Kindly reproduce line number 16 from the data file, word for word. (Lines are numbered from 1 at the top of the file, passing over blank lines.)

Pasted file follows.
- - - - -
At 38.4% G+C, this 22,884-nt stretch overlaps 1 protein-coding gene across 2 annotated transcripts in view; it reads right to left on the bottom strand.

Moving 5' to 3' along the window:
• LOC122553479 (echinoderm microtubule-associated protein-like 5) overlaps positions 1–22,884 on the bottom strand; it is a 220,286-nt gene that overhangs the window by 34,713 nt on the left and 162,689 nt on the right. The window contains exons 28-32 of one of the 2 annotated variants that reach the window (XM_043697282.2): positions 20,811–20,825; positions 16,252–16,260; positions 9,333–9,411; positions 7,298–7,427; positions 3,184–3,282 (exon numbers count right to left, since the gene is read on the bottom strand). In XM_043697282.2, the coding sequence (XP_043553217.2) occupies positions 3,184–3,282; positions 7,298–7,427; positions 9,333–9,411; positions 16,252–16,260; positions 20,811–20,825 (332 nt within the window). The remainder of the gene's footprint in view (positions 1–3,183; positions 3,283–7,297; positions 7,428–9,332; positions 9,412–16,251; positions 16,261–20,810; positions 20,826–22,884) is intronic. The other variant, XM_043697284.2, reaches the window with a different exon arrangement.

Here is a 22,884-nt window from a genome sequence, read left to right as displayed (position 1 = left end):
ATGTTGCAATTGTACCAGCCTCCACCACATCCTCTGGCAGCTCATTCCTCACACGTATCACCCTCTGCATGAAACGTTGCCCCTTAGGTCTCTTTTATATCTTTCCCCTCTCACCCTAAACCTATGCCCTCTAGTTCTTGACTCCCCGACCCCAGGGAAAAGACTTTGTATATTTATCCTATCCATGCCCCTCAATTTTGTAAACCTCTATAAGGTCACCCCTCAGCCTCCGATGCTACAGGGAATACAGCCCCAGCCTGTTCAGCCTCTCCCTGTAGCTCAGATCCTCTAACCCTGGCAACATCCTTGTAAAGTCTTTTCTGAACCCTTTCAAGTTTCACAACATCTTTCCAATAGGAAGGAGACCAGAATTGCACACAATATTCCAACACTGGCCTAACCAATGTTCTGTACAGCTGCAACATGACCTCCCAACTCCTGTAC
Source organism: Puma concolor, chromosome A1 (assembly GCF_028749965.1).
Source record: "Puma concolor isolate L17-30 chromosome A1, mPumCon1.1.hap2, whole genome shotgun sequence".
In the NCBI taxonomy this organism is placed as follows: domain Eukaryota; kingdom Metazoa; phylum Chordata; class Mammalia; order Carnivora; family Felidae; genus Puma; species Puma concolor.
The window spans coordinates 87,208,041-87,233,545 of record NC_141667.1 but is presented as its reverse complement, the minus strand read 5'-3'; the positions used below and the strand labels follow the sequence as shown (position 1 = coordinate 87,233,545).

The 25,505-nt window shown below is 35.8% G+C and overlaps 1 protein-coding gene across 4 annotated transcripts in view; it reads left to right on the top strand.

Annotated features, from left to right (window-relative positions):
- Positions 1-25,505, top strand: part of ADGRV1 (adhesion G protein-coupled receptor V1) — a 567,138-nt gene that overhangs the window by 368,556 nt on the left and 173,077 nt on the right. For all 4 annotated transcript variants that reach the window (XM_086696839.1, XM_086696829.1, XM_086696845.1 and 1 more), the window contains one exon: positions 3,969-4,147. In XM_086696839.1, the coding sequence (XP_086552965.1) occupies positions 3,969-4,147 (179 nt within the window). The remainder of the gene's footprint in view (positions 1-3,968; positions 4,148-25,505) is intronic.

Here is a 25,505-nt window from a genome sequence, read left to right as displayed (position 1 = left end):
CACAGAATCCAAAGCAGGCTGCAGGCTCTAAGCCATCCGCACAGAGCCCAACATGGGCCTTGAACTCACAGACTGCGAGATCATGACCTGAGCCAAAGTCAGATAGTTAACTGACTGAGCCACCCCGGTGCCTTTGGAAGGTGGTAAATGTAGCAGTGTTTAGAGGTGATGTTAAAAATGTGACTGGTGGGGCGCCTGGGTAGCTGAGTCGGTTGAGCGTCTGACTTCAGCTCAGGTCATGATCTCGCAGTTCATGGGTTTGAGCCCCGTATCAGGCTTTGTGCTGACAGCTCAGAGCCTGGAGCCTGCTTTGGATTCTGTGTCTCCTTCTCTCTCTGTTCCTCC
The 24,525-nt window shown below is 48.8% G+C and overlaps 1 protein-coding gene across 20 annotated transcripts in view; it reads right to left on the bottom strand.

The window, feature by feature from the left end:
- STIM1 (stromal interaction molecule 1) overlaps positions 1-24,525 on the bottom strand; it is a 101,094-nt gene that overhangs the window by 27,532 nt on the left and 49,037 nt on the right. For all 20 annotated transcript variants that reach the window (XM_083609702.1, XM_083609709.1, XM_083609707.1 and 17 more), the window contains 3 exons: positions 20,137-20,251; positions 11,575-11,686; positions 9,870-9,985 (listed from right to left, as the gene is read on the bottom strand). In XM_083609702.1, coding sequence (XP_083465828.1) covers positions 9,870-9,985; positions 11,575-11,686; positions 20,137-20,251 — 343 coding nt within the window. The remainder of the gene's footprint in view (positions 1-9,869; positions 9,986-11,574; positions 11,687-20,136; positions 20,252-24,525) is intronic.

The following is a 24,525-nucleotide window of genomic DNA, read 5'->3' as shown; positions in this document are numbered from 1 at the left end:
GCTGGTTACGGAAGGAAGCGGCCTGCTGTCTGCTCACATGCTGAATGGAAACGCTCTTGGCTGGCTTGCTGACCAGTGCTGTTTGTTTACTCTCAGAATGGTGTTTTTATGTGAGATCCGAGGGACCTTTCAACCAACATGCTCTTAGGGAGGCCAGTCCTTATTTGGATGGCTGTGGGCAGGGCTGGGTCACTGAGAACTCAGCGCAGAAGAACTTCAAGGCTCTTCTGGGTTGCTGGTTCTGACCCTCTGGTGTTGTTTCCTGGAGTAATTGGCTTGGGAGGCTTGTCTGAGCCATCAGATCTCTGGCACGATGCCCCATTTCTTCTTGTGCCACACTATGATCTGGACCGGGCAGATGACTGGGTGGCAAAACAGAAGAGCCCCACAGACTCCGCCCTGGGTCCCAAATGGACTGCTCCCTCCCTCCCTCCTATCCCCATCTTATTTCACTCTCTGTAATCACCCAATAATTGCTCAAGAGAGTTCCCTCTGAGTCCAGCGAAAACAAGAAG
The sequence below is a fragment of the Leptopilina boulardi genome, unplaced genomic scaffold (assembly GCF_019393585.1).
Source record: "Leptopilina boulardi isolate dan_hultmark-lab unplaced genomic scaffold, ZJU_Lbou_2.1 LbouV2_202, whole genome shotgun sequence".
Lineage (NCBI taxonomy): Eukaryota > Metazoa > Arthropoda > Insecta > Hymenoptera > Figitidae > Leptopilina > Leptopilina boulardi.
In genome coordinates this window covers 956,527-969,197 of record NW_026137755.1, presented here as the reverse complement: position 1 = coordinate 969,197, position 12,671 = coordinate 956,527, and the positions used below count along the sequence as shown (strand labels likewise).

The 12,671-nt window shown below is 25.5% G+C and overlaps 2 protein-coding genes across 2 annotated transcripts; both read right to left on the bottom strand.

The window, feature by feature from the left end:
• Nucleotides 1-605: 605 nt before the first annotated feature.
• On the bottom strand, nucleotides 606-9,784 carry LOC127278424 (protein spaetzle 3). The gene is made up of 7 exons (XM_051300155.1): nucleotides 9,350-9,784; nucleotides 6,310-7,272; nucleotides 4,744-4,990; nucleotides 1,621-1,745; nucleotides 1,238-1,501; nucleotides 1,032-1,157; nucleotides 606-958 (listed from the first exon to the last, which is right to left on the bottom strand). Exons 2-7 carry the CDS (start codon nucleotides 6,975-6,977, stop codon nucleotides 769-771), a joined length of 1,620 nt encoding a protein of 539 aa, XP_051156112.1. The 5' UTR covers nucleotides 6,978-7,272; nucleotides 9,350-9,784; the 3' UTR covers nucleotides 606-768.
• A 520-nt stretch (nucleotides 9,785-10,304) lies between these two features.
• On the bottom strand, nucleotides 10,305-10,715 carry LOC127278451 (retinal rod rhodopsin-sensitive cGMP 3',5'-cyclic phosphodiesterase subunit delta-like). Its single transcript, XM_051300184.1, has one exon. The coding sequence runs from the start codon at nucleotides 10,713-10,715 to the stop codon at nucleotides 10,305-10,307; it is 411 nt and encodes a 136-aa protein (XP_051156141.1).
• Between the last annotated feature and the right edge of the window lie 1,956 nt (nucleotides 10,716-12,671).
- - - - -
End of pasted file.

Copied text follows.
The window, feature by feature from the left end: